20 Books of Summer 2022 - final thoughts
20 Books of Summer ends in three days, and there is no way I’m going to get through my remaining three books by Wednesday, so here are a few thoughts on the seventeen I have read. Of these some I loved, and unfortunately, this year, several I didn’t. At least the duds can now be removed from my shelves and taken to the charity shop.
HitsFor me these six were absolute standouts.
The Snow and the Works on the Northern Line by Ruth Thomas (reviewed here) was just wonderful. It had everything I most enjoy in a novel; sharp, realistic social observation, humour, pathos, wit, instantly recognisable locations and a most satisfying ending. Loved it.
His Bloody Project by Graeme Macrae Burnet – who but Macrae Burnet could write such evocative prose, such an absorbing plot, and such subtle commentary on Scotland’s feudal system? We know at the outset how the story will end, but we are still left with as many questions as answers. Absolutely brilliant.
The Pumpkin Eater by Penelope Mortimer (reviewed here); one woman, many children, obnoxious men, and patriarchal values so entrenched that even the woman herself has bought into them, all wrapped up in a short but gripping study of the disintegration of that woman’s personality. Outstanding writing by a much-overlooked writer.
The Garrick Year by Margaret Drabble (reviewed here); another study of a 1960s middle-class wife and mother, but one who, unlike Mortimer’s Mrs Armitage, fights back. Lighter than The Pumpkin Eater, The Garrick Year ends on a more hopeful note, but whether that note is really hopeful, or perhaps just resignation in disguise, is left to the reader to decide.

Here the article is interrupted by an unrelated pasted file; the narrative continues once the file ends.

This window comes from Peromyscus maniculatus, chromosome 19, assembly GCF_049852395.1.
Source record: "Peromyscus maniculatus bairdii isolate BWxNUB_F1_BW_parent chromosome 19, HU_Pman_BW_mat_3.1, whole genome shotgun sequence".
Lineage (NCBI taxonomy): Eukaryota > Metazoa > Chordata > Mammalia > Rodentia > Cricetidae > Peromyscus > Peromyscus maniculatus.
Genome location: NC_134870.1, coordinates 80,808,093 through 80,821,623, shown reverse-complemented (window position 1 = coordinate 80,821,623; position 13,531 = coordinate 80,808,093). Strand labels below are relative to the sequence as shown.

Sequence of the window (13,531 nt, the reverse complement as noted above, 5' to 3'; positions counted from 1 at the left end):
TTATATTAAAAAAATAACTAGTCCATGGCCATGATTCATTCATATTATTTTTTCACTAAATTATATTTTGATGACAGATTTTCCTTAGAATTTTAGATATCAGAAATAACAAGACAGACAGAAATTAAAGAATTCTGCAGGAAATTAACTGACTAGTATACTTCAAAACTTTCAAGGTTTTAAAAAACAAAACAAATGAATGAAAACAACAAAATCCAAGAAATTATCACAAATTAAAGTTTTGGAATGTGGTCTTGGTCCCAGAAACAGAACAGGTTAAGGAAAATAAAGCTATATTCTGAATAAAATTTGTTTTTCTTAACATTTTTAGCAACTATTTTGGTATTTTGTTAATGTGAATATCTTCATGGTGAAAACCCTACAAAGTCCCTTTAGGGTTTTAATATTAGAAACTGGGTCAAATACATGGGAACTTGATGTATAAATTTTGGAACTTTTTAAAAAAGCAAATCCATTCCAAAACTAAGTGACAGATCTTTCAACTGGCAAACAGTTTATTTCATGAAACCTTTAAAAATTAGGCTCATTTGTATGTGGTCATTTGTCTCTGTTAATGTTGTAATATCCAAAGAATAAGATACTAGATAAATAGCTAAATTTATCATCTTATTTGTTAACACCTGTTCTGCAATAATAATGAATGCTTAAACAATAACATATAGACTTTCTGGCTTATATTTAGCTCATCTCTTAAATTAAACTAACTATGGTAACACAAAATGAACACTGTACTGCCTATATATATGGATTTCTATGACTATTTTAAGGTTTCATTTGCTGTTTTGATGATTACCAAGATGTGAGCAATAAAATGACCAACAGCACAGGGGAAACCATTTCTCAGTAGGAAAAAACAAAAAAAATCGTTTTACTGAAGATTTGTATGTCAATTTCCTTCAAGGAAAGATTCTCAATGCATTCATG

The Book of Forgotten Authors by Christopher Fowler (reviewed here). I loved this, and ended up with a long list of new authors to be investigated. Fowler writes with such wit, and has dug up so many interesting snippets about long lost (and in some cases, well lost…) writers, that the book is a joy to read in itself. Highly recommended.
The Feast by Margaret Kennedy (reviewed here); I only read
this because I found it in a charity shop and simultaneously read Jacqui Wine’s
enthusiastic review (here). Serendipity. As with His Bloody Project, the reader knows
at the outset that calamity will occur at the end – but here the question is not what will happen, but who
will be saved, and who lost? And
even more importantly, why? The Feast is the story of one week at a run down
hotel as its staff, owners and guests each deal with their own problems; it’s a
fine evocation of life in 1940’s England, and a morality tale that manages
never to be heavy-handed. Thank you Jacqui!
Gilead by Marilynne Robinson. I so wanted to like this book;
it’s a great favourite with Simon of Stuck in a Book and many others. To me, unfortunately, it was one long trudge. The parts about the American Civil
War and the abolitionists were interesting, but the narrator’s endless harping
on about the meaning of various bits of scripture had me longing to get to the
last page, and for all the wrong reasons. Fundamentally I think I was just not an
intelligent enough reader for the erudite Robinson.